Just as fish don’t know they live in water, we don’t know we live in a myth. The myth we are living today tells us we are rational beings with big brains like computers, separate from and superior to our bodies and nature. According to this story, our goal on earth is to maximize personal pleasure and profit. When we do, something magical happens: the hidden hand of the marketplace magically transforms our personal greed into the common good.
Growing up under the spell of this myth, I regarded the Pawtuckaway Boulder Field as merely a bunch of big rocks strewn about from the last ice age. However, the older I get, the more I am mesmerized by this spot. It has become my sacred spot.
Something happens as soon as I pass over the last ridge and descend into the valley of the boulders. I feel the temperature drop and sounds fade, like being ushered into the cool stillness of a great cathedral. Time slows to a crawl, and I find myself being lulled into a deep, meditative trance. Along the way, if I am lucky and the light is right, I come across great, hulking personages, some two stories tall.
Perhaps they are stone guardians, put in place to protect this sacred spot by the Pennacook, a peaceful, indigenous people who once dwelled here until broken and emasculated by the White Man.
The Pennacook, like indigenous people in general, live by a different myth than ours, one grounded not in being the apex species but an interdependent cog, part of a living earth. One can make a strong case that the best hope for the earth and its inhabitants, including us, is to readopt this old indigenous myth as our new myth.
According to historian and mythologist Arther George, a functioning myth must reconnect us to what the ancient world called the center of the world: “a sacred spot where the divine, in the heavens and the underworld, connected with the earthly… at the heart of reality.1
In more straightforward language, a sacred spot is a temple or sanctuary where we can interact with our deities and experience transcendence. I’m aware this likely sounds like New Age mumbo jumbo, something acknowledged by Gary Snyder, poet, scholar, and Pulitzer Prize winner: “This ancient aspect of religious worship remains virtually incomprehensible to EuropAmericans.”2
One aspect of this indigenous worldview comes from reverence for their ancestors, as Chief Seattle made clear in his famous 1854 speech: “Every part of this soil is sacred in the estimation of my people. Every hillside, every valley, every plain and grove, has been hallowed by some sad or happy event in days long vanished. Even the rocks, which seem to be dumb and dead as the swelter in the sun along the silent shore, thrill with memories of stirring events connected with the lives of my people, and the very dust upon which you now stand responds more lovingly to their footsteps than yours…”3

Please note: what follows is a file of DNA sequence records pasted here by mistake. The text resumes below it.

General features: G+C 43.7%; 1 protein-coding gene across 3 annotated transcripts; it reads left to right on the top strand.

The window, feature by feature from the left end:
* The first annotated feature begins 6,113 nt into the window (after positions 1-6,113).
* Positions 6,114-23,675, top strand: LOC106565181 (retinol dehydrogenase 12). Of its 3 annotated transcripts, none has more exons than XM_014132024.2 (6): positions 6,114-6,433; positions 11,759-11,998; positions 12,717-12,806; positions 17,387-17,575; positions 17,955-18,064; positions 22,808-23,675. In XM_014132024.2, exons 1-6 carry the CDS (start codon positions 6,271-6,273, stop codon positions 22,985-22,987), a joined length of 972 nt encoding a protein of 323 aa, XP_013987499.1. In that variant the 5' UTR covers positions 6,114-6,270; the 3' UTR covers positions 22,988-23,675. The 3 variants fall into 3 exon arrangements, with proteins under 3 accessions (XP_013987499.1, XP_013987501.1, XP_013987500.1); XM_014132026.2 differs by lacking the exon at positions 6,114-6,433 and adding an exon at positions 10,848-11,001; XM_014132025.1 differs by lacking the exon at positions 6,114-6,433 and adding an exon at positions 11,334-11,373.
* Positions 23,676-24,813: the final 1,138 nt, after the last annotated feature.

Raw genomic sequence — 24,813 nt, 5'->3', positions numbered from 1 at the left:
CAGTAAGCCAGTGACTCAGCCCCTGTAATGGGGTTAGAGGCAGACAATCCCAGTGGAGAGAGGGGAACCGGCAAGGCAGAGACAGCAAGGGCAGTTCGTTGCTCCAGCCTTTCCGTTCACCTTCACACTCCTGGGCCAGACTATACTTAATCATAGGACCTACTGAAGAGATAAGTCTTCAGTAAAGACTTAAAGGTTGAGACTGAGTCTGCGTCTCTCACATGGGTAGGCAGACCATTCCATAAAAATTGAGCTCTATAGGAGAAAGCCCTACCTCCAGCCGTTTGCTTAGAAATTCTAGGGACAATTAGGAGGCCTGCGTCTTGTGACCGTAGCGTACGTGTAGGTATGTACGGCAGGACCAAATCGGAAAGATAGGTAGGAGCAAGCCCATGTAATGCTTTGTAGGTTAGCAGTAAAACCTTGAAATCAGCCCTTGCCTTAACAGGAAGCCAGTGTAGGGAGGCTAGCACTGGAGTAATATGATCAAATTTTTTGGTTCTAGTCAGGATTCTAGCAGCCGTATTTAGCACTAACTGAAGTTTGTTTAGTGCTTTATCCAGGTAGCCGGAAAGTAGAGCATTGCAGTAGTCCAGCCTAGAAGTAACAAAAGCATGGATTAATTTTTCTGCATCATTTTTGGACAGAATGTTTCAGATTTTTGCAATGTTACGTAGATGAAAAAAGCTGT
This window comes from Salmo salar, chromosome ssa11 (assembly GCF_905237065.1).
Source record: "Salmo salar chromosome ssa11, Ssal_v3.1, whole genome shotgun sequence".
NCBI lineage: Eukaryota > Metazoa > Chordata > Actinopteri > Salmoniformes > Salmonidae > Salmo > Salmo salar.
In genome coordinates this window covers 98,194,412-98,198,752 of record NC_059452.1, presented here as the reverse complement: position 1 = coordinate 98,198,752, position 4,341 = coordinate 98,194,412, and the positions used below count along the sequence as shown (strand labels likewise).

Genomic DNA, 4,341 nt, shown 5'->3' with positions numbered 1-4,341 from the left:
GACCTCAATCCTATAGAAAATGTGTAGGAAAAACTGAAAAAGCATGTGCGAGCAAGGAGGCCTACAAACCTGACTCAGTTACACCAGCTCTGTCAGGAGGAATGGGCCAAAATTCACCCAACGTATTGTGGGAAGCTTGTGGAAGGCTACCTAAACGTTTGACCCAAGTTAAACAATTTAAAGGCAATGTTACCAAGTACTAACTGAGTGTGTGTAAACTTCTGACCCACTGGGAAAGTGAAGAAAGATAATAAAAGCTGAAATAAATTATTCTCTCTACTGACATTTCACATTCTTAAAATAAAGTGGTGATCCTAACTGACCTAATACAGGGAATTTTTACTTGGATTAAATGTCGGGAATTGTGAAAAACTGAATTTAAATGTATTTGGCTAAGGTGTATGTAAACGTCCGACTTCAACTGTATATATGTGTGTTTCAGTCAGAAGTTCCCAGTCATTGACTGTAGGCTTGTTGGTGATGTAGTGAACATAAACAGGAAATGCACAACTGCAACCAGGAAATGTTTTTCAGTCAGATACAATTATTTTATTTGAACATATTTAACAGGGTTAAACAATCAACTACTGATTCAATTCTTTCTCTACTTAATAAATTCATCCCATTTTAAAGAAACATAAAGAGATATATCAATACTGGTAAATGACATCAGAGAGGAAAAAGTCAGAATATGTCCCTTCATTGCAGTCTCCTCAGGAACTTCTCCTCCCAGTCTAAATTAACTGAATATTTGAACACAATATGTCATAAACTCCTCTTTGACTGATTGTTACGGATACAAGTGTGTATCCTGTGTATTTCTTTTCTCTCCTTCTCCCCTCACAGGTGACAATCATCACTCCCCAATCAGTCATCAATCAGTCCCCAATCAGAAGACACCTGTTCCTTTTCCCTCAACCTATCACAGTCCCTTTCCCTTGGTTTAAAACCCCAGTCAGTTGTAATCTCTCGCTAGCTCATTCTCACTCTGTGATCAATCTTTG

More insight comes from anthropologists who study aboriginals in Australia, the oldest human race on the planet, many of whom still live as nomadic hunter-gatherers. Their respect for nature comes from a deep connection to the land-based on “inner, deep listening and quiet, still awareness.” This practice is the basis of their spiritual expression and, ultimately, their way of life.4
Rather than being consumed with making progress – competing to see how much each individual can accomplish and how much stuff he can create – they believe that connecting to nature leads to “a deep understanding and knowing [that] can be reached through contemplation and silence.” As a result, their pace of life is slow and measured: “they don’t mind waiting because they want things done with care.”5
I practice transitioning back to this ancient way of being at Pawtuckaway: By defocusing my mind, while staying still and relying upon intuition, I can feel myself slipping into the living world of indigenous life. Entering this animate world is like smelling the first spring flower: The oppressive weight of our modern myth starts to dissipate, like throwing away useless gear from a heavy backpack.
1 “WillMythology Save Us?” Conversations with Willi Paul and Arthur George. FromPlanetshifter.com Magazine
2 Gary Snyder, “The Practice of the Wild.” page 81
3 https://suquamish.nsn.us/home/about-us/chief-seattle-speech/1854 oration, ver. 1